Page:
I think Online Politics is mostly about hating the right people. That’s probably bad!
I think it’s OK to hate people as a byproduct of your political views. You should probably see billionaires as exploiters and you should see exploitation as a crime — meaning you should feel moral injury which might, as a side effect, spur you to anger and hate.
I think there’s a problem with organizations that traffic in anger and hate, though. I think these organizations are often parasitic.
People seem to use politics as a way to get permission to experience authentic feelings, but I feel like online activism seeks to become people’s main outlet in a way that leaves them hungry for permission and vulnerable to abuse.
I think this is an especially big problem for intro-level anarchism.
So I think most people grow up and reach kind of a good girl/good boy rationalism. A lot of their behavior is explained by what their parents and employer want them to do, which means it does not come from their internal creative and destructive impulses. Because people can’t act out their creative and destructive impulses, they feel a lack of power over their environment.
I don’t mean “environment” abstractly — a lot of people are pretty powerless over the problems in their lives. Men above a certain age don’t have friends, and people who have escaped their teenage years don’t make art or commit crimes. I think that if they were had more control, they would create more art and articulate negative feelings more clearly.
But when people explain what they’re doing, they’re able to rationalize it after the fact.
Think of someone who’s crossing the road. There are no cars but they wait for the pedestrian crossing light to change. They might say they were worried a car might show up out of nowhere, or they were worried they might get in trouble for crossing without permission.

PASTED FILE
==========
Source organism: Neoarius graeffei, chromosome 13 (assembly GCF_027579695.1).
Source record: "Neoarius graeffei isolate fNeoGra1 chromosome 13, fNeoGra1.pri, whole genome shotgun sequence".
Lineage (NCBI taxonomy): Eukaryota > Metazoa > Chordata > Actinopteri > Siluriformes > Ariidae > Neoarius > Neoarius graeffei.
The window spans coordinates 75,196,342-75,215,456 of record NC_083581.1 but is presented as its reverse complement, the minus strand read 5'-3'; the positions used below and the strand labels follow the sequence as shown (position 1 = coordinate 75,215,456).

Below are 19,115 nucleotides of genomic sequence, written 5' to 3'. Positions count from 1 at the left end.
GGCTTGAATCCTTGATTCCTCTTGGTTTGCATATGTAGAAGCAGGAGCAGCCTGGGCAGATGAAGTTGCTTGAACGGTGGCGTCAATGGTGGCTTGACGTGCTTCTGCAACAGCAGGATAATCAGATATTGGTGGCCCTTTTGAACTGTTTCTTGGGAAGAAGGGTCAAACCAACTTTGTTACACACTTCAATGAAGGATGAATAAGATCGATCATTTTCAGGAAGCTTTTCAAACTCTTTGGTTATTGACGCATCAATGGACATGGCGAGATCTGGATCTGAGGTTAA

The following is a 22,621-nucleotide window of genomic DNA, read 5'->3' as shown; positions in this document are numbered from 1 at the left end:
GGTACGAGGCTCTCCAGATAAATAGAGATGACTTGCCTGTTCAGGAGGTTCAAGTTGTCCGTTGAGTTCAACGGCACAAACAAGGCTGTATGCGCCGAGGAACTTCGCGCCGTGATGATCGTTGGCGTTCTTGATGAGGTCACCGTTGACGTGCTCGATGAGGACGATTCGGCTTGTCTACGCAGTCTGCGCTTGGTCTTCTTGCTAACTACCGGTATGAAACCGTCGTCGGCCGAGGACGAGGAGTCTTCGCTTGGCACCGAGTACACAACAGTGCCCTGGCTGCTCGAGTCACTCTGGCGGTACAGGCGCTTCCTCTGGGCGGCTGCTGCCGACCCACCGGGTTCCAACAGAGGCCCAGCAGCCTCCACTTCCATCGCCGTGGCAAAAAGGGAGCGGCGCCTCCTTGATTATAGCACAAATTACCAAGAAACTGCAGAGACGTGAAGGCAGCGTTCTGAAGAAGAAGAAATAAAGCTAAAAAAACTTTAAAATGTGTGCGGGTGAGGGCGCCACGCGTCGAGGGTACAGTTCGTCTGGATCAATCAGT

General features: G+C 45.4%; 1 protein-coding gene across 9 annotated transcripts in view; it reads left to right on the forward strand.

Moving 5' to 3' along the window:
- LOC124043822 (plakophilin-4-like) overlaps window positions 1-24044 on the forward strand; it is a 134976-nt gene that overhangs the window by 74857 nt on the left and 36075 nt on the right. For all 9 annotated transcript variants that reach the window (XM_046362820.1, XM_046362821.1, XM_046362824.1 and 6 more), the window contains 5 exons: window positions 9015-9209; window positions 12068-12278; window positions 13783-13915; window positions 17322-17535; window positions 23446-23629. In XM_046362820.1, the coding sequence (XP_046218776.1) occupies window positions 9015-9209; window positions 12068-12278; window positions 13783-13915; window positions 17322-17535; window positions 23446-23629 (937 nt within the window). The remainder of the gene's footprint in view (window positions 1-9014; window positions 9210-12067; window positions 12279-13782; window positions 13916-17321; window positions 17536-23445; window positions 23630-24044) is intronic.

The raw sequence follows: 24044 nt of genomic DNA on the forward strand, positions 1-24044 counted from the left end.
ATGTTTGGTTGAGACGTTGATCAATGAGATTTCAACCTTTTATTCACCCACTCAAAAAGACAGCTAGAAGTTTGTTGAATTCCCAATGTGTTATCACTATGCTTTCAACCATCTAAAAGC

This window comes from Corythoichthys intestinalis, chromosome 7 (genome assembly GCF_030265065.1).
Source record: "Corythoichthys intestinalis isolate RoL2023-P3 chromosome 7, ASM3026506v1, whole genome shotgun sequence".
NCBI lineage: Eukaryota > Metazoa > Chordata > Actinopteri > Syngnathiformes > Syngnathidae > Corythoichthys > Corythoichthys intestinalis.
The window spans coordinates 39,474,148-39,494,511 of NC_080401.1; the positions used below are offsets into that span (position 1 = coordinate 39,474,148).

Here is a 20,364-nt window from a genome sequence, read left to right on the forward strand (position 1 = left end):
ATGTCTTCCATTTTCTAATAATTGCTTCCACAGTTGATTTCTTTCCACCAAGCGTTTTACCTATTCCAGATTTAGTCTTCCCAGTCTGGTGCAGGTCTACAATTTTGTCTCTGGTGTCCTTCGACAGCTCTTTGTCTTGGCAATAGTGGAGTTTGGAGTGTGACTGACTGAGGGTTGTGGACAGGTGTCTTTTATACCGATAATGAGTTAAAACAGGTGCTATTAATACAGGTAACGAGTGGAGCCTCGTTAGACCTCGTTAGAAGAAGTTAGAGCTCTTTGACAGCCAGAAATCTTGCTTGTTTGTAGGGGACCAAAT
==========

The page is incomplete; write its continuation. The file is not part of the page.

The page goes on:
These are kind of goofy on the face of it. Probably people don’t cross without permission because they’re following a rule. Something you’ll notice which undercuts those rationalizations is that, if one person crosses the street illegally, other people who were waiting for the light to change will immediately cross behind them.
People have creative and destructive impulses, but their main release for those is escapist media. They have power over their imagined surroundings, not their real ones. But I think there’s no physical barrier preventing people from say, stealing or destroying other people’s property; or creating art or writing poetry — it has something to do with rules and social expectations.
When someone goes in a slaughterhouse, whatever their opinions are on meat and what they’re going to do later, they should feel frightened and disgusted and they should own that authentic reaction.
This isn’t the same as a creative or destructive impulse — it’s just an authentic emotion, which is something more general. Many people not only lack power over their environment; they lack authentic emotion, because they’re obligated to express feelings that match what is expected from their surroundings.